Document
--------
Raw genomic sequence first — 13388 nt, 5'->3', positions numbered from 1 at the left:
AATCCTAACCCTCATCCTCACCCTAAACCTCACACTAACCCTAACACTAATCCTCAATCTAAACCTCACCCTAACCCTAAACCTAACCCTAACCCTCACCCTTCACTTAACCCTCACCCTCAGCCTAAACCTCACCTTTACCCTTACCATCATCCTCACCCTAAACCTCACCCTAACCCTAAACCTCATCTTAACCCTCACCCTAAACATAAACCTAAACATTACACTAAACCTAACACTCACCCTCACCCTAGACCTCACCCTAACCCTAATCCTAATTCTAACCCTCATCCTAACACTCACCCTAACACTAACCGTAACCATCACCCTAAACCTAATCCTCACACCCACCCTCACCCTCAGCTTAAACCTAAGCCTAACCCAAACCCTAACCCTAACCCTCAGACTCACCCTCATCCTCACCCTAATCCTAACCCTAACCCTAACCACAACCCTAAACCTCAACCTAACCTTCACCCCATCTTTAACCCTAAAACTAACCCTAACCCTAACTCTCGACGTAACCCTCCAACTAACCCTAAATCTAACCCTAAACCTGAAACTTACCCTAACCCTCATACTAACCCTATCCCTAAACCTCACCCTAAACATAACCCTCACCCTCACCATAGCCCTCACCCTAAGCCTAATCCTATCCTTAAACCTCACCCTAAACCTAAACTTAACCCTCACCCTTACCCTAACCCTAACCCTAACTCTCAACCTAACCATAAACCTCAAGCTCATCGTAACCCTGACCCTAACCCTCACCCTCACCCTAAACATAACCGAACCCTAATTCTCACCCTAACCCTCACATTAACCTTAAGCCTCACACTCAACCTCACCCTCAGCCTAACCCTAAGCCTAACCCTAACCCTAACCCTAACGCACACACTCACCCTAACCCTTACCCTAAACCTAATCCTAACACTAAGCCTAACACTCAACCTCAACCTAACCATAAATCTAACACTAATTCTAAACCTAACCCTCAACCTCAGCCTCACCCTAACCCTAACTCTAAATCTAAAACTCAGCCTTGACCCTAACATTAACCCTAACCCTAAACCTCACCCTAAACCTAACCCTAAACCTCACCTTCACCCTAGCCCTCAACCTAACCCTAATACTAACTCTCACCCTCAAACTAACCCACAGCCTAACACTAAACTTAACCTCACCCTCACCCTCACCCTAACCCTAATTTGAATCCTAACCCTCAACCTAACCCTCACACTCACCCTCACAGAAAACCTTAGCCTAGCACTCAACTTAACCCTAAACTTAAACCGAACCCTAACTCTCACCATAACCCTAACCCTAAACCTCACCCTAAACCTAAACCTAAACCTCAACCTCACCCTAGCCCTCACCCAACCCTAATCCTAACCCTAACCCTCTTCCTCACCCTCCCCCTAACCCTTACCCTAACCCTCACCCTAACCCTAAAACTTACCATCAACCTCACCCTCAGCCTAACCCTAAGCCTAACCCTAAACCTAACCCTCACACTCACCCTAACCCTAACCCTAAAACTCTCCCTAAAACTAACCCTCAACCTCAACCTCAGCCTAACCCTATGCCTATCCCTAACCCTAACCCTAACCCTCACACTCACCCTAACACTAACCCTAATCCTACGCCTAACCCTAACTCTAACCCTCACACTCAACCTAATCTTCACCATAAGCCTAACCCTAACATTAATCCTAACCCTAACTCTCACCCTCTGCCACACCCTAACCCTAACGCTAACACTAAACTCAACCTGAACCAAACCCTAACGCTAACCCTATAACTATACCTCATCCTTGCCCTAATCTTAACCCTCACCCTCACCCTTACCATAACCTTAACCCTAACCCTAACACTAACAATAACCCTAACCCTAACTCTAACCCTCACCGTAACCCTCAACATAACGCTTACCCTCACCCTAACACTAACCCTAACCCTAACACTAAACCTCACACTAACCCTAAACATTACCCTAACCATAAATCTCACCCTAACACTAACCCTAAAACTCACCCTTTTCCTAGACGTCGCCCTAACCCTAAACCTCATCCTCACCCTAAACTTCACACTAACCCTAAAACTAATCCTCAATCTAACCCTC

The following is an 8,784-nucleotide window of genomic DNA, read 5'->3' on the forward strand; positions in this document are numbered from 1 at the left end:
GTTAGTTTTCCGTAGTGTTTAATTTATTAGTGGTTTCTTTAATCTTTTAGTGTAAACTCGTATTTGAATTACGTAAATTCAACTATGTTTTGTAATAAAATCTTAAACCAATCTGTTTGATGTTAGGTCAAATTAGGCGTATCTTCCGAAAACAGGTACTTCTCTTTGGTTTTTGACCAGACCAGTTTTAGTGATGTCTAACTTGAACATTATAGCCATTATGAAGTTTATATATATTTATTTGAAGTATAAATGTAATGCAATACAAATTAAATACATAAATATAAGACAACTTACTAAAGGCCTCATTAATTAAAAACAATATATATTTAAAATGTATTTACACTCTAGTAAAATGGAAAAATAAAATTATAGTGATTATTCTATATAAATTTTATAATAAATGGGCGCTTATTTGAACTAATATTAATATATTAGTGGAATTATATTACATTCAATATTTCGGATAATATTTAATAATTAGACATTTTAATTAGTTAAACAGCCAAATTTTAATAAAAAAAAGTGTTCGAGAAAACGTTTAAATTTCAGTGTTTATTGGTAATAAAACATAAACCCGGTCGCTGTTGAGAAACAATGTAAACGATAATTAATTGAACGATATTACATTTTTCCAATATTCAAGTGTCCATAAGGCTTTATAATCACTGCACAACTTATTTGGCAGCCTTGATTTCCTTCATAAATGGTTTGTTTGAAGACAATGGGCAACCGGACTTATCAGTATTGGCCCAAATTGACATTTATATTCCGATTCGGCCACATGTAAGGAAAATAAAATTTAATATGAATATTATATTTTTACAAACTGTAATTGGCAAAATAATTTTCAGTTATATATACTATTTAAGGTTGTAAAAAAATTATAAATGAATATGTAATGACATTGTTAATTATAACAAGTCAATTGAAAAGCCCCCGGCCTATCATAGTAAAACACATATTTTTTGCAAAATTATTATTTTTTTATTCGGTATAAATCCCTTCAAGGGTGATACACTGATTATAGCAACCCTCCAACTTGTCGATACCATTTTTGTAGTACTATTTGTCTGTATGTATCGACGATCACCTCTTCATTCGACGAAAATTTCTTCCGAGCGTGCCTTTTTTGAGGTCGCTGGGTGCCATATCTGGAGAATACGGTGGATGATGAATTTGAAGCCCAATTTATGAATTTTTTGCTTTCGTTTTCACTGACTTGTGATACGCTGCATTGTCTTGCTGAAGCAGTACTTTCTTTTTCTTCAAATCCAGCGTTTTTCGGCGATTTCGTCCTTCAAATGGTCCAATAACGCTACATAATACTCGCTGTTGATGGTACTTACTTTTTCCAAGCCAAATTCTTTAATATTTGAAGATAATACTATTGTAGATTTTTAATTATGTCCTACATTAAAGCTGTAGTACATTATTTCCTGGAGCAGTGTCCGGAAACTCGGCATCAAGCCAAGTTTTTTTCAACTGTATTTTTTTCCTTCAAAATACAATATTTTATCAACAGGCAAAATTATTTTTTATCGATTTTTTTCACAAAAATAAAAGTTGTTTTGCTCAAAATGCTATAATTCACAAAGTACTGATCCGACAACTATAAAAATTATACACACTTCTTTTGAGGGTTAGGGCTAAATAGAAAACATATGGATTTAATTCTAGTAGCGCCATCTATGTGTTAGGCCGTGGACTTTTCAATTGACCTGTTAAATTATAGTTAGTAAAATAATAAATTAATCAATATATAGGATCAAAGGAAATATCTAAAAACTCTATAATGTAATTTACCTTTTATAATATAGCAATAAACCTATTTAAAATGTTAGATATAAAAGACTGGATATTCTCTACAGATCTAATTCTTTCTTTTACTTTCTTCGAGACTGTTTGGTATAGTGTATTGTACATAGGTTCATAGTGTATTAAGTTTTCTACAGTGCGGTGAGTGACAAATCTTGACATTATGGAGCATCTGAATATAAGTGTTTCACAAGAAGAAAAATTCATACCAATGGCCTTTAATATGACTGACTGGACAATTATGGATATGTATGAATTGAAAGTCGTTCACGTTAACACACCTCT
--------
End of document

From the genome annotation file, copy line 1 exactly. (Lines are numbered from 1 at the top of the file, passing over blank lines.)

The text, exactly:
Raw genomic sequence first — 13388 nt, 5'->3', positions numbered from 1 at the left: